The Lithosphere, Soil Horizons, Soil Composition, Particle Types and Soil Textures
Have you noticed that the Earth is hottest at the core and gets cooler as we reach the crust? Because it has cooled, the rock near the Earth's surface is hard and solid. We call this layer of hardened rock the lithosphere.
The lithosphere is made up of the crust and upper mantle. Think of it as the layer of solid rock that makes up the hard shell of the Earth. In the same way, the hydrosphere is the water on the Earth's surface. The atmosphere is the layer of gas surrounding the Earth. At the very top of the lithosphere is where we find soil.
When people think of soil, they often think of dirt. That's easy to understand, because soil can certainly make you dirty! Soil is very important to life on Earth. It is where plants and grasses grow. It is home to many small animals.
Just as the Earth has layers, the soil has its own layers. These layers are called horizons.
Very high in organic matter. Plants grow here. Animals live in and above the topsoil. Can be as much as 12 inches (30 cm) deep.
Lower in organic matter than topsoil. Plant roots often reach down to this level for water. Many nutrients at this level help plants grow. Can range from 6 inches (15 cm) to 3 feet (1 m) below ground.
Weathered Parent Material
Made of rock particles that have been worn down and minerals. Very little life or organic material. Can go many feet deep into the ground.
Solid rock. This layer begins where the weathered parent material ends.
Soil is made of four different types of material: organic matter, inorganic matter, air, and water.
Organic matter is the remains and waste of plants and animals. Inorganic matter is non-living matter, such as sand, silt, and clay.
The color of soil is affected by its composition, so geologists can tell a lot about soil from its color.
Think of how sand feels as it squeezes between your toes on the beach. Now think of how clay feels as you mold it. Soil texture is the amount of different sized inorganic particles in the soil. The texture affects how the soil feels when you touch it.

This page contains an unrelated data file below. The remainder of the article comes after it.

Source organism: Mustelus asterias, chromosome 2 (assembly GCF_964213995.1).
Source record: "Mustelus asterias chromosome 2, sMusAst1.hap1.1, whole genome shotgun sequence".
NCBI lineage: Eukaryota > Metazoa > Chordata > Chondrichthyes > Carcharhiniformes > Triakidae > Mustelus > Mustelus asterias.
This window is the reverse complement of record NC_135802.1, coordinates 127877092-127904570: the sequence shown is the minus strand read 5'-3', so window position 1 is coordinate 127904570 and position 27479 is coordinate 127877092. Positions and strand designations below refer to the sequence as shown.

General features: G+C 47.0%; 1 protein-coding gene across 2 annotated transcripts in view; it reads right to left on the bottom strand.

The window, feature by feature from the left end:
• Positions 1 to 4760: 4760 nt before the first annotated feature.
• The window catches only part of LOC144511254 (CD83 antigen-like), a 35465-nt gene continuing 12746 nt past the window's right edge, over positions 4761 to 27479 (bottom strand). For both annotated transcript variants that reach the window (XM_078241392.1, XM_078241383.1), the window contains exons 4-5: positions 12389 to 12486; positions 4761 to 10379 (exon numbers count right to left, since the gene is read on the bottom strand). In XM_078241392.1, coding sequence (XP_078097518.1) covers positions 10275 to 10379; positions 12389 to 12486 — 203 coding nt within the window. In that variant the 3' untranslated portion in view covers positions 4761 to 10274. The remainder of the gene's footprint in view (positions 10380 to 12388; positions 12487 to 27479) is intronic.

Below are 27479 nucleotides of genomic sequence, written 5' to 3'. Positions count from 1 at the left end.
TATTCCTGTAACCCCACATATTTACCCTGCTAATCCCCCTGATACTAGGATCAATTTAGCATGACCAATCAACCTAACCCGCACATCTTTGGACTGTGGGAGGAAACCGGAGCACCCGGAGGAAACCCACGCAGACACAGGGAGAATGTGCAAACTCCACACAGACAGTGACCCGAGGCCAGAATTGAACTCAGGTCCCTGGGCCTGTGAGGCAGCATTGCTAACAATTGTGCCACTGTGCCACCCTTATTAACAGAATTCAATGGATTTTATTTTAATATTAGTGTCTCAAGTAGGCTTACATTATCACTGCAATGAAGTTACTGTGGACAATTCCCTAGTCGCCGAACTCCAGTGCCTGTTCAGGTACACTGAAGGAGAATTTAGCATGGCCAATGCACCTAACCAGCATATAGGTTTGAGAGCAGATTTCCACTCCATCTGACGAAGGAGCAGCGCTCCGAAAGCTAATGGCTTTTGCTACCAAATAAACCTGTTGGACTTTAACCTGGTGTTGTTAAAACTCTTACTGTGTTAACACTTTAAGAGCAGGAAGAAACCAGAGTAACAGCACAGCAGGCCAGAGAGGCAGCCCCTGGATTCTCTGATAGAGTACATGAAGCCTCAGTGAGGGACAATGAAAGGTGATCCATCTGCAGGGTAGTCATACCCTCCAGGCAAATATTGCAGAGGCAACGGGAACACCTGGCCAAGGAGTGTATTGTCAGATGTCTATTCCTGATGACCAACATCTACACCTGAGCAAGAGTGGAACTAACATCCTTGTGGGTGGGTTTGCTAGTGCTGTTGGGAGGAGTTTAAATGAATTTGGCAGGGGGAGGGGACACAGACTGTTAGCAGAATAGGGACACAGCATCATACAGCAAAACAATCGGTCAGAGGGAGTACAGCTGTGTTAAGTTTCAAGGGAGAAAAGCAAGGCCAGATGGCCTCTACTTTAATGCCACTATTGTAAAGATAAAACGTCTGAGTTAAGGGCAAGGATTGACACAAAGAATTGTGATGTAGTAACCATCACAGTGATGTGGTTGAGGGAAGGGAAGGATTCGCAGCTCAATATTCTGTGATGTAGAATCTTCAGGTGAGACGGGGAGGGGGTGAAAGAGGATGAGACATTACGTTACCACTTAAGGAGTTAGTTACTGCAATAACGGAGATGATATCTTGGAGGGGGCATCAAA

Particle Types and Soil Textures
The largest sized particle. You can see grains of sand with the naked eye. Sand feels gritty and rough to the touch.
Smaller sized particles that can only be seen with a microscope. Silt is silky and smooth when wet, and feels almost like flour.
Particles are much smaller than silt. Clay is sticky when wet and can be easily molded.
Why are some areas of the Earth covered in lush grasslands, while others are barren deserts? Some soils are much more fertile than others. Soil fertility is the soils ability to support plant life.
The type of soil in an area has a great affect on how fertile the soil is. Larger soil particles, like sand, cannot hold water or nutrients very well. That is why the sand in deserts can support very few plants.
In soil that is made up of silt or clay, water and nutrients stay in the smaller particles. Such soil is much more fertile. Many different types of plants can grow in fertile soil.
Soil erosion occurs when wind, rain, or other events move soil from one place to another. This process happens naturally and is part of soil creation. Too much erosion, however, can harm the soil's ability to grow plants.
A soil's color, texture, fertility, and resistance to erosion depend on many things. These include the amount of plant life, leaf cover, root length, rodents, worms, bacteria, and fungi.
- PLATE TECTONICS
- THE EARTH'S LAYERS - The Inner and Outer Core, The Mantle, The Crust
- Other Free Encyclopedias